"NBA Salaries in Context"
Shockingly enough, NBA officials are hoping to take advantage of the expiration of the current collective bargaining agreement to pay the players less money:
For all the tough talk about raising the age limit to 20, eliminating 10.5 percent annual pay raises and lowering the maximum length of contracts, the real meat of the discussions is expected to be centered around the division of revenues and the percent the players are getting: 57, which is nearly 9 percentage points more than they were allocated when the salary cap was instituted in the 1980s.
What to make of that 57 percent? Well, to put it in context, consider the Kaiser Family Foundation’s report on the evolution of compensation in recent decades in the United States:
Total compensation as a share of GDP is denoted by the topmost line and is a fairly stable over the period, ranging from about 56 percent to 59 percent. Although wages are consistently the largest component of worker compensation, the shares paid to employees for health benefits and other fringe benefits/payroll taxes have increased as a share of GDP, while the amount paid as wages has fallen. Health benefit costs have increased from 0.6 percent of GDP in 1960 to 4.1 percent in 2006. Fringe benefits other than health care and payroll taxes have also increased over this period, ranging from 3.8 percent of GDP in 1960 to 6.7 percent in 2006.
In other words, a 57 percent share of revenue going to the players is pretty much in line with the historically determined rate of employee compensation as an overall share of the economy. Of course owners do have labor costs beyond the players (coaches, guys who sell pretzels, etc.). But the 57 percent in question here is a percent of “basketball-related income” which does not include the full range of income sources available to owners:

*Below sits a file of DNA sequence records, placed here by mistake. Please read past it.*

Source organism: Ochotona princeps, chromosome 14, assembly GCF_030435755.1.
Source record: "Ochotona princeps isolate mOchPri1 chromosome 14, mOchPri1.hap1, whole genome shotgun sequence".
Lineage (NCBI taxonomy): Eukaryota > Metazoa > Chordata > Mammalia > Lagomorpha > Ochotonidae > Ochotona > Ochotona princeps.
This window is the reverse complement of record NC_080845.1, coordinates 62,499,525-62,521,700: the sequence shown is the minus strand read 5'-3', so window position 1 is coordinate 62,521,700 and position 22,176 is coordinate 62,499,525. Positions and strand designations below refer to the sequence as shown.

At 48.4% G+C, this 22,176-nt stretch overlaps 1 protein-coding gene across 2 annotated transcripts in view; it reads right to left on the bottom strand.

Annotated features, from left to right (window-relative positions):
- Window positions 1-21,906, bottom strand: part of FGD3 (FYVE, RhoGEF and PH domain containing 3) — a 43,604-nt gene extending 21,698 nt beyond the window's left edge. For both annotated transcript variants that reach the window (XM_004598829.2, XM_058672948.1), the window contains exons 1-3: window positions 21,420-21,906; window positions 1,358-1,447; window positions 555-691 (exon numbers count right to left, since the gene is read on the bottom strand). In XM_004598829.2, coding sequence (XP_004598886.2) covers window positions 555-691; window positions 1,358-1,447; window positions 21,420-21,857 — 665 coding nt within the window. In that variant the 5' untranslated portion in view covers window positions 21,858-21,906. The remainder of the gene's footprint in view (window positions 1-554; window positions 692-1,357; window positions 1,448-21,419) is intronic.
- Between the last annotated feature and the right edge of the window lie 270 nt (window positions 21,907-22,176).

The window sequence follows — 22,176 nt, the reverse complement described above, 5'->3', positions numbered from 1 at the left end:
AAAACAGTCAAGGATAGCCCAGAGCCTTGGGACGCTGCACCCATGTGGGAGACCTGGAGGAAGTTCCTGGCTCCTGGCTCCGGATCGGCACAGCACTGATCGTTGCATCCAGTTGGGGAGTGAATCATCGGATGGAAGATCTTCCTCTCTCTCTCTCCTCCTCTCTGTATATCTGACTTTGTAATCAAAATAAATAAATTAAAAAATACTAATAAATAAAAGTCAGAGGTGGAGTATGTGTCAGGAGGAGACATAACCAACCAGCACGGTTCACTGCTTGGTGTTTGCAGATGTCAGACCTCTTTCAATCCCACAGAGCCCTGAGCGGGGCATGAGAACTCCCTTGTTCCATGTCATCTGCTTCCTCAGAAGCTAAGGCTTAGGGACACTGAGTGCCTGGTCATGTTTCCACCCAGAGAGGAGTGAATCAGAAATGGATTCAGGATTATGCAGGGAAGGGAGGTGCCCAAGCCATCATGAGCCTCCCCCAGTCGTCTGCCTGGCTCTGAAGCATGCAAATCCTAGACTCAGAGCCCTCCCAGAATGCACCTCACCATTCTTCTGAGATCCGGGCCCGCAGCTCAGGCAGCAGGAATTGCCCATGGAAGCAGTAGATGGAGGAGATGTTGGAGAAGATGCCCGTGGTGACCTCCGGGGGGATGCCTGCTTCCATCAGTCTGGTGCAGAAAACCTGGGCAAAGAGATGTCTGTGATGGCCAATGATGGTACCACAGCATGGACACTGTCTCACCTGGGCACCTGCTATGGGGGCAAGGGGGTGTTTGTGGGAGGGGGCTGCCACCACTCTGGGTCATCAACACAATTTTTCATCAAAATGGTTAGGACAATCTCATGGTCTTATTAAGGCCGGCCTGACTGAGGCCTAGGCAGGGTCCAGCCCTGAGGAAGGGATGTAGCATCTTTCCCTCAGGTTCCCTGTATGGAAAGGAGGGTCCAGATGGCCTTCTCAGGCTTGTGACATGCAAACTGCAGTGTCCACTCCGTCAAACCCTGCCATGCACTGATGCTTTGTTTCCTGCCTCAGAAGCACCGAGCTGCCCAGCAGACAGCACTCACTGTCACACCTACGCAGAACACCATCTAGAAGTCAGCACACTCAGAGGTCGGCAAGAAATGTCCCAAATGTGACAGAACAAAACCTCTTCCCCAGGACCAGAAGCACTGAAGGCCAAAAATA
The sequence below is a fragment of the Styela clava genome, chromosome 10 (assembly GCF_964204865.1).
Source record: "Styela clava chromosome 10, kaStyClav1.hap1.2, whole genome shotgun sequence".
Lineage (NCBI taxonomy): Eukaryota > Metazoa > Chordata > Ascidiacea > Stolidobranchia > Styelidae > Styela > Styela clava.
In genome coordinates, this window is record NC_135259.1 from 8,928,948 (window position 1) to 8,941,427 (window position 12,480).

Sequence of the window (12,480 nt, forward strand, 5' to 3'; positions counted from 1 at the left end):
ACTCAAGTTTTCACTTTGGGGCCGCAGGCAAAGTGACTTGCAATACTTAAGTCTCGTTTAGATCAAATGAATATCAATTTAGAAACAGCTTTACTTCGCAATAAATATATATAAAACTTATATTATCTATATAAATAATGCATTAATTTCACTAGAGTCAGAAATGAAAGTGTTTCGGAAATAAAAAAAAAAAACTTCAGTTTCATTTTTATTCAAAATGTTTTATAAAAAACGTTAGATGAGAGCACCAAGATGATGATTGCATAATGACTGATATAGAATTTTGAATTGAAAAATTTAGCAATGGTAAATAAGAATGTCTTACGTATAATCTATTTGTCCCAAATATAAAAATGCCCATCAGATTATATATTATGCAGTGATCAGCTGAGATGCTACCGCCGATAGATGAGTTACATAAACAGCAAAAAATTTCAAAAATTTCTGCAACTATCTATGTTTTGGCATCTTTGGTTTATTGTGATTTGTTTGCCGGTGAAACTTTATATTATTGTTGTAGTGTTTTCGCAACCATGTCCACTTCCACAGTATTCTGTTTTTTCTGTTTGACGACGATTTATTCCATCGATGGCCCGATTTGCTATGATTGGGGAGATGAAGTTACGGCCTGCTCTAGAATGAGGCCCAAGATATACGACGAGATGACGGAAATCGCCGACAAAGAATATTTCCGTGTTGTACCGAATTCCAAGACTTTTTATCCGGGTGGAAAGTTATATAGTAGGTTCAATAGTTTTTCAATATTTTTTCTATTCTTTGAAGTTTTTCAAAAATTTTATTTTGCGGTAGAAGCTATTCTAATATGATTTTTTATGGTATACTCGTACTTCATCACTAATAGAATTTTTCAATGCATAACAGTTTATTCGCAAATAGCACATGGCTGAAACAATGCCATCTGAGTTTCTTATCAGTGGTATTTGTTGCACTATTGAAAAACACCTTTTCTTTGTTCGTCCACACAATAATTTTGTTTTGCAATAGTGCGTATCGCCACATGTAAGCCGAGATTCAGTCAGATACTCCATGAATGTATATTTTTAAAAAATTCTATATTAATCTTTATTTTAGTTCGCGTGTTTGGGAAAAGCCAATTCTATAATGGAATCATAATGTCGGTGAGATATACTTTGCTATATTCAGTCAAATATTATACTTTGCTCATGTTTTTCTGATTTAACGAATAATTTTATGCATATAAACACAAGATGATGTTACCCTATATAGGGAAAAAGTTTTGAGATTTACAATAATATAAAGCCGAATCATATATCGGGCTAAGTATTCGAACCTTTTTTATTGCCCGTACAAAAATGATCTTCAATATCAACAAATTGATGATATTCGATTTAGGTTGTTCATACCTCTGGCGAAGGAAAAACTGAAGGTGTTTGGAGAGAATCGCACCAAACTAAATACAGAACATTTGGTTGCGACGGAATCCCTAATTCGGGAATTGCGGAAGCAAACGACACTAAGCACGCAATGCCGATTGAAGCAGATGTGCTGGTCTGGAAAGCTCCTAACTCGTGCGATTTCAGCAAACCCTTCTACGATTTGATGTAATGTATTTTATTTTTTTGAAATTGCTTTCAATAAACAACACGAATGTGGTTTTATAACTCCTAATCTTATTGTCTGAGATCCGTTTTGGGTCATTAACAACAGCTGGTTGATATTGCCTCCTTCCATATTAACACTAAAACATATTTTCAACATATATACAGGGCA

Basketball-related income includes most basketball revenue, but it excludes several important income sources. For instance, basketball-related income does not include naming rights (often several million dollars per year), licensing and sponsorship income (around $300 million per year), 60 percent of both arena signs and luxury box income, and parts of related-party income.
To make a long story short, NBA players earn a lot of money because (a) NBA franchises have a lot of revenue and (b) there aren’t very many NBA players (usually 12 players on a roster instead of 25 on a baseball team or hundreds of employees at a given Wal-Mart) so the money is concentrated in a few hands. But I don’t see any evidence that they’re earning an unusually large slice of the pie relative to any other industry.